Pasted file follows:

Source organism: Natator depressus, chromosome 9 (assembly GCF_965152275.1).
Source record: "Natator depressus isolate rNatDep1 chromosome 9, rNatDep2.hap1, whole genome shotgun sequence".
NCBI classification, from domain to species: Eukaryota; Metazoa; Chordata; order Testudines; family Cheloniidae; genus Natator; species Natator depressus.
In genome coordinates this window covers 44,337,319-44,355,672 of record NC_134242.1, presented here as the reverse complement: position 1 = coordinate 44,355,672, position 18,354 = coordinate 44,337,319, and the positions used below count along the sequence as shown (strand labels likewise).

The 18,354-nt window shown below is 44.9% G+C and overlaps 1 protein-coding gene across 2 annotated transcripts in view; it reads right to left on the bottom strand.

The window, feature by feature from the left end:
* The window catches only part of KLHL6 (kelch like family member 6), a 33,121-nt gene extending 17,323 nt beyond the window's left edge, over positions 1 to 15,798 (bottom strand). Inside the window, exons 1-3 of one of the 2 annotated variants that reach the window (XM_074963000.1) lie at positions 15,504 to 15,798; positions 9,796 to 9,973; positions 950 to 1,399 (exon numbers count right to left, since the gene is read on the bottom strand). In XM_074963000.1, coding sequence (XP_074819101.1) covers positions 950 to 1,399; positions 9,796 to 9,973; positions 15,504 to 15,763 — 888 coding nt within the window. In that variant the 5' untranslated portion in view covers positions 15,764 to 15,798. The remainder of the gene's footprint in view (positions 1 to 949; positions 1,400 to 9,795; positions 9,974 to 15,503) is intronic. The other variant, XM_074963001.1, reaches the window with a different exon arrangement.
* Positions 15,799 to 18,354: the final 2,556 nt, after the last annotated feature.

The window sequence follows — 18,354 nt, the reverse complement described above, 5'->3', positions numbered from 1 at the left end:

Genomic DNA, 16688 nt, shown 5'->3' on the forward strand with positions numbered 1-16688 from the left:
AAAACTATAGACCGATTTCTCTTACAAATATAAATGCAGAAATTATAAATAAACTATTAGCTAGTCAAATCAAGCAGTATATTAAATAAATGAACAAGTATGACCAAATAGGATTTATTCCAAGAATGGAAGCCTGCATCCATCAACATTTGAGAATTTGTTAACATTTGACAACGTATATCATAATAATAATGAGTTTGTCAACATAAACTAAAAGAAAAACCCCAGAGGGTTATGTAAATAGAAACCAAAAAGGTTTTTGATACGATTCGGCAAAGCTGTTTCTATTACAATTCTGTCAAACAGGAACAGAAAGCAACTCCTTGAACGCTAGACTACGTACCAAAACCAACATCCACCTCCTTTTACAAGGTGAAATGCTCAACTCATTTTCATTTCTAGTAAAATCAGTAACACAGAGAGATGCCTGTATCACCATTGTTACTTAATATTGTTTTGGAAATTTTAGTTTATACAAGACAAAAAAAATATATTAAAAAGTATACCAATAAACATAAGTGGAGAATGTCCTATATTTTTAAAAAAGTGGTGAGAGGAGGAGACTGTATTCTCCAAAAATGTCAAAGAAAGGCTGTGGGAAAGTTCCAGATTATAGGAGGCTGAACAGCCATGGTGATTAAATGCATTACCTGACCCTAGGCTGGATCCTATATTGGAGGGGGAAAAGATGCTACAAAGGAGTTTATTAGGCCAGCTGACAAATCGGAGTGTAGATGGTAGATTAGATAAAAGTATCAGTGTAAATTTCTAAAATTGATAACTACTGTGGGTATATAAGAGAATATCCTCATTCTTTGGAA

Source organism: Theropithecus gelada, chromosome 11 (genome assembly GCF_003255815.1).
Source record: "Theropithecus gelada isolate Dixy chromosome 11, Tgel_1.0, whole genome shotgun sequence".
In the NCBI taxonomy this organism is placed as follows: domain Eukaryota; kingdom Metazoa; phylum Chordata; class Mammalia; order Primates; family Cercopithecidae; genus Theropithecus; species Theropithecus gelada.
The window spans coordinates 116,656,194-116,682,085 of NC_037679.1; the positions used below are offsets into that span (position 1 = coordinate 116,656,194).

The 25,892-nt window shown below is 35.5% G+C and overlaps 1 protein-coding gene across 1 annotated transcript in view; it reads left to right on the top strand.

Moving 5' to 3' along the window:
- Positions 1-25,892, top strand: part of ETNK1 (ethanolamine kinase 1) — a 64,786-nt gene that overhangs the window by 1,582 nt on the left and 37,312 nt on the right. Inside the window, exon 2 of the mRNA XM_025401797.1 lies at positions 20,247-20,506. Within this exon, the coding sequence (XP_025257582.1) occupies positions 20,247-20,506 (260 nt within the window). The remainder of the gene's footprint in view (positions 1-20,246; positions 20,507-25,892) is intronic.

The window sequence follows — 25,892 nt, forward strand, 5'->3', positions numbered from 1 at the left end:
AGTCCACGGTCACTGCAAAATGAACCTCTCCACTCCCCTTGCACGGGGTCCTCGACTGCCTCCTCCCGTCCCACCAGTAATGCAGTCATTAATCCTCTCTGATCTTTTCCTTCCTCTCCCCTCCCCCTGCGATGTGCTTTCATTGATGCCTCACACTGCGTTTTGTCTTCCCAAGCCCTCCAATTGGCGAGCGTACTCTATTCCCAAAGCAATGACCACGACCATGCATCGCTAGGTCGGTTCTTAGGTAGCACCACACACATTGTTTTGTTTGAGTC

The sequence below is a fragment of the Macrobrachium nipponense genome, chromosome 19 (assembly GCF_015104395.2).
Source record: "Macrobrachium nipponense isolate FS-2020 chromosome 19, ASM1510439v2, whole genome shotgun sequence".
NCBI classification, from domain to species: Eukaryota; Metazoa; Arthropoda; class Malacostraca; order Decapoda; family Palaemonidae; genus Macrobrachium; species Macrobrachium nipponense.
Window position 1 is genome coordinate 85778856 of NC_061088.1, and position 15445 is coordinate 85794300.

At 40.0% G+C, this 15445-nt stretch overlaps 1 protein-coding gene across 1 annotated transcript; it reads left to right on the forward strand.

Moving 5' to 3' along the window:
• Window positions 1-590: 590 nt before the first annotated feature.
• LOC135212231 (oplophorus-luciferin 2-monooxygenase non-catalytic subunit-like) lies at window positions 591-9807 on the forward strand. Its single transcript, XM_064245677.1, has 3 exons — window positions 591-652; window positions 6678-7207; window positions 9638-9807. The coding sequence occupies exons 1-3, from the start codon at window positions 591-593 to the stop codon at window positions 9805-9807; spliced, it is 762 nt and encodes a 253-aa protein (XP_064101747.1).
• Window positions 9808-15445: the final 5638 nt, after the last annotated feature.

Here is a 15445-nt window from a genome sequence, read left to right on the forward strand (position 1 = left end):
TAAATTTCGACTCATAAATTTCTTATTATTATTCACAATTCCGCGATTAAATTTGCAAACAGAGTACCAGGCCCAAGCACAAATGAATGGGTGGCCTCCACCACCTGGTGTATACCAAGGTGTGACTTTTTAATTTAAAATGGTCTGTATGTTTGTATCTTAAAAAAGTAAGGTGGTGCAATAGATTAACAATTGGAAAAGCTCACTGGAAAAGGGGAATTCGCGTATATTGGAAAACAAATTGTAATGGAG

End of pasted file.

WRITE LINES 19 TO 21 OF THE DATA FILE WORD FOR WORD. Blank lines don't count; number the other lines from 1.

The window sequence follows — 25,892 nt, forward strand, 5'->3', positions numbered from 1 at the left end:
AGTCCACGGTCACTGCAAAATGAACCTCTCCACTCCCCTTGCACGGGGTCCTCGACTGCCTCCTCCCGTCCCACCAGTAATGCAGTCATTAATCCTCTCTGATCTTTTCCTTCCTCTCCCCTCCCCCTGCGATGTGCTTTCATTGATGCCTCACACTGCGTTTTGTCTTCCCAAGCCCTCCAATTGGCGAGCGTACTCTATTCCCAAAGCAATGACCACGACCATGCATCGCTAGGTCGGTTCTTAGGTAGCACCACACACATTGTTTTGTTTGAGTC

The sequence below is a fragment of the Macrobrachium nipponense genome, chromosome 19 (assembly GCF_015104395.2).